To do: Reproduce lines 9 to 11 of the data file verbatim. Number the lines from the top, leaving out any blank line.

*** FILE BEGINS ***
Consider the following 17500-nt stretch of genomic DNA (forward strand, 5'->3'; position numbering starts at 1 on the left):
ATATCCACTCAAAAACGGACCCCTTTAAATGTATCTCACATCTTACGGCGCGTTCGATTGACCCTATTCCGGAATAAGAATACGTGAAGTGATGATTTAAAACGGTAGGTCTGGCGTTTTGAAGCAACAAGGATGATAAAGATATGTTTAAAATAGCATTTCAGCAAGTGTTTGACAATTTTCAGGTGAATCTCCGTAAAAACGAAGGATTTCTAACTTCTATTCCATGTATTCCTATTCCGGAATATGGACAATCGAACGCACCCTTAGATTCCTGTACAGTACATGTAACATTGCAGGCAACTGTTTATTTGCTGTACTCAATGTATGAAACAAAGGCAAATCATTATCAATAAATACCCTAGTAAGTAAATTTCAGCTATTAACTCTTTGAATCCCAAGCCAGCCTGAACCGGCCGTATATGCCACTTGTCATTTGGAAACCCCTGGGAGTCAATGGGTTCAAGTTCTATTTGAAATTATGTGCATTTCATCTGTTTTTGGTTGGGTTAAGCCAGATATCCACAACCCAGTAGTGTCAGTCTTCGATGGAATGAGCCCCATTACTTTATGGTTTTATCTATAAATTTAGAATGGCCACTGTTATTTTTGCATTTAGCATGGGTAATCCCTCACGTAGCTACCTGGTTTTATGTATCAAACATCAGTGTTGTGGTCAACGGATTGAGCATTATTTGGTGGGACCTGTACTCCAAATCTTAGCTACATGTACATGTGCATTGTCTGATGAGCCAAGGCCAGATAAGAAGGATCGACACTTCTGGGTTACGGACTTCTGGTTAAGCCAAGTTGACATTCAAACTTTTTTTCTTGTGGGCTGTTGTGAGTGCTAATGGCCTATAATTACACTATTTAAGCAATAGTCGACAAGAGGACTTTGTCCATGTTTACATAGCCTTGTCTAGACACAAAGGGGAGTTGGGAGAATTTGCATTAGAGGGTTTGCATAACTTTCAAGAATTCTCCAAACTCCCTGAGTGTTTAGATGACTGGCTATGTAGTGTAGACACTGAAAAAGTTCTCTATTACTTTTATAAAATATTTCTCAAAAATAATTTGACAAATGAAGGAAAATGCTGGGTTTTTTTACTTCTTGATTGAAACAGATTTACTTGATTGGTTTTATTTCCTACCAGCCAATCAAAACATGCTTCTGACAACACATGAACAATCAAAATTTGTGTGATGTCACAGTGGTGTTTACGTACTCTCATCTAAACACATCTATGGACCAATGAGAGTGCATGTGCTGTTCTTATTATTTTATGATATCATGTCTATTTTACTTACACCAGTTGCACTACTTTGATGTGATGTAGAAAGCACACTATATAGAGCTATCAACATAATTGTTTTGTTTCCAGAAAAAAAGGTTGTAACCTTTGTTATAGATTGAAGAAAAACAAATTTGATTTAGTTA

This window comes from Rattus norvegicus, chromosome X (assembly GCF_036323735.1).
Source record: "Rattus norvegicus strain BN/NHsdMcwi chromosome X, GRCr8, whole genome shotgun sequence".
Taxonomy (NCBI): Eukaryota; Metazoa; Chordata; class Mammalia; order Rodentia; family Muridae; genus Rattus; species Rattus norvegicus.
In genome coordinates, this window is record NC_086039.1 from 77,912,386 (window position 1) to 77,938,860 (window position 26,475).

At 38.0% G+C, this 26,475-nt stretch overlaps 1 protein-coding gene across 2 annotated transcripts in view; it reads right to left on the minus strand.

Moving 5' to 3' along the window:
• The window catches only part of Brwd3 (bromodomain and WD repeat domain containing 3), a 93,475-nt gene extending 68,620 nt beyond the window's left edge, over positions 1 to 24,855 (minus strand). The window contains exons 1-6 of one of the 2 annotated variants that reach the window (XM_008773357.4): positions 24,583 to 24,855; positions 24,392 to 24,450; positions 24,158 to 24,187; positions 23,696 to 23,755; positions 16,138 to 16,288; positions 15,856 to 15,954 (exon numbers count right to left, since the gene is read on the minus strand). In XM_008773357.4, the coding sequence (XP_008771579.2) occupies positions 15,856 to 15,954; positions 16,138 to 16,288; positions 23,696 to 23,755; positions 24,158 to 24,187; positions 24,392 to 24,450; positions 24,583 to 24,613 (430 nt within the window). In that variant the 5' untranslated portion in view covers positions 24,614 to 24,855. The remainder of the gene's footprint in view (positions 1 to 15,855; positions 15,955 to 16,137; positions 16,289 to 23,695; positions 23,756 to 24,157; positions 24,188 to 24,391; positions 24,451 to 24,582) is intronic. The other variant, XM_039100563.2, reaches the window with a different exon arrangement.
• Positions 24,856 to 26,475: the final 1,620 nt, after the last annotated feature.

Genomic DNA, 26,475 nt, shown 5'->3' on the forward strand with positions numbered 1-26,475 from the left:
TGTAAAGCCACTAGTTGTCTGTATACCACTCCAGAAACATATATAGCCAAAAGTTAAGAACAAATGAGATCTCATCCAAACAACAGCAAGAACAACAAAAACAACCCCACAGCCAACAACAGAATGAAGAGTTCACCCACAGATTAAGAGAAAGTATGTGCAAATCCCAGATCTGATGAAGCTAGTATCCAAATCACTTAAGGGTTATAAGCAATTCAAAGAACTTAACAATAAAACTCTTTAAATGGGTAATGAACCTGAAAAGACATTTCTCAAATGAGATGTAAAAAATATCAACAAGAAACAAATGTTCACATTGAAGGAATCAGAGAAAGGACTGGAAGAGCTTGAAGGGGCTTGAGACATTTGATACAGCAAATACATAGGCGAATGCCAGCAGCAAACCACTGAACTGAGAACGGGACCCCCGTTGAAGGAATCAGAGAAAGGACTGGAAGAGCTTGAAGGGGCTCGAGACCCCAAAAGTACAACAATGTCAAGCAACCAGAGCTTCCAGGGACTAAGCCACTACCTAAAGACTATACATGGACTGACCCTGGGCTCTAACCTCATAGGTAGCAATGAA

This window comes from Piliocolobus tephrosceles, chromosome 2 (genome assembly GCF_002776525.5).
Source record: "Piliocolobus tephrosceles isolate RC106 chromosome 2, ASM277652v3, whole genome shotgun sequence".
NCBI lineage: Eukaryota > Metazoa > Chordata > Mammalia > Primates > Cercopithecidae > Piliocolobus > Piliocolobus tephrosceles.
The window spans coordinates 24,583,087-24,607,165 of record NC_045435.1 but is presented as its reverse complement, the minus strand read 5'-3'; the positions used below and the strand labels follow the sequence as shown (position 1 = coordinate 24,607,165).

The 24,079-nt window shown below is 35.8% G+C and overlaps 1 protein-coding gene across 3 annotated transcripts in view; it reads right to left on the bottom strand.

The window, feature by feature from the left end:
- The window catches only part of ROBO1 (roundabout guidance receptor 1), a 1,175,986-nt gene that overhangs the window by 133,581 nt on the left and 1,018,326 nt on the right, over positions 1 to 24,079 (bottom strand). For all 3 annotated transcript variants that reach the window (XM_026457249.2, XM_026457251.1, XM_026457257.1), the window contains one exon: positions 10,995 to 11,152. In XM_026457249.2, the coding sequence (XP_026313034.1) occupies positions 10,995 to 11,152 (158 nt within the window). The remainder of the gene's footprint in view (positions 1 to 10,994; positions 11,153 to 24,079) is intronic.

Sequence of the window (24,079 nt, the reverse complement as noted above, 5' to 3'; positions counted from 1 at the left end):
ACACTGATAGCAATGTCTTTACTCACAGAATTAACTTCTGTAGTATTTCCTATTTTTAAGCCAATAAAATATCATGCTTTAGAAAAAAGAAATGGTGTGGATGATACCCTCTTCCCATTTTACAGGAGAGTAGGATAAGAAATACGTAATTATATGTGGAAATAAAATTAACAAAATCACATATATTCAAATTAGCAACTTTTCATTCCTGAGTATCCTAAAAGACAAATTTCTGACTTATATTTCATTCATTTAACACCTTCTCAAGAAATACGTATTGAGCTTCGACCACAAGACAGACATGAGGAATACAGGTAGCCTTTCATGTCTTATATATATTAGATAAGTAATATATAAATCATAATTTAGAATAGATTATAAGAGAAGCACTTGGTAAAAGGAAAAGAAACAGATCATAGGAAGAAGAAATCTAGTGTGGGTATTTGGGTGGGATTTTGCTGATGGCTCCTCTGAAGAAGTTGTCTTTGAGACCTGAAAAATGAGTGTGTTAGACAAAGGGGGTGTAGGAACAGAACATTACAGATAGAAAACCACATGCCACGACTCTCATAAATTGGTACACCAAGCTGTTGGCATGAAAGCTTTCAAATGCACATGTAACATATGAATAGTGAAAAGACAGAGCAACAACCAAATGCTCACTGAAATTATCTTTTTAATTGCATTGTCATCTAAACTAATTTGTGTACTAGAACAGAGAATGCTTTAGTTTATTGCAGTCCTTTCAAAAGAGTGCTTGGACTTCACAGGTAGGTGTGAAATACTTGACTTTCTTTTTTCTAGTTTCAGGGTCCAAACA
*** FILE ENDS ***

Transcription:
• The window catches only part of Brwd3 (bromodomain and WD repeat domain containing 3), a 93,475-nt gene extending 68,620 nt beyond the window's left edge, over positions 1 to 24,855 (minus strand). The window contains exons 1-6 of one of the 2 annotated variants that reach the window (XM_008773357.4): positions 24,583 to 24,855; positions 24,392 to 24,450; positions 24,158 to 24,187; positions 23,696 to 23,755; positions 16,138 to 16,288; positions 15,856 to 15,954 (exon numbers count right to left, since the gene is read on the minus strand). In XM_008773357.4, the coding sequence (XP_008771579.2) occupies positions 15,856 to 15,954; positions 16,138 to 16,288; positions 23,696 to 23,755; positions 24,158 to 24,187; positions 24,392 to 24,450; positions 24,583 to 24,613 (430 nt within the window). In that variant the 5' untranslated portion in view covers positions 24,614 to 24,855. The remainder of the gene's footprint in view (positions 1 to 15,855; positions 15,955 to 16,137; positions 16,289 to 23,695; positions 23,756 to 24,157; positions 24,188 to 24,391; positions 24,451 to 24,582) is intronic. The other variant, XM_039100563.2, reaches the window with a different exon arrangement.
• Positions 24,856 to 26,475: the final 1,620 nt, after the last annotated feature.

Genomic DNA, 26,475 nt, shown 5'->3' on the forward strand with positions numbered 1-26,475 from the left: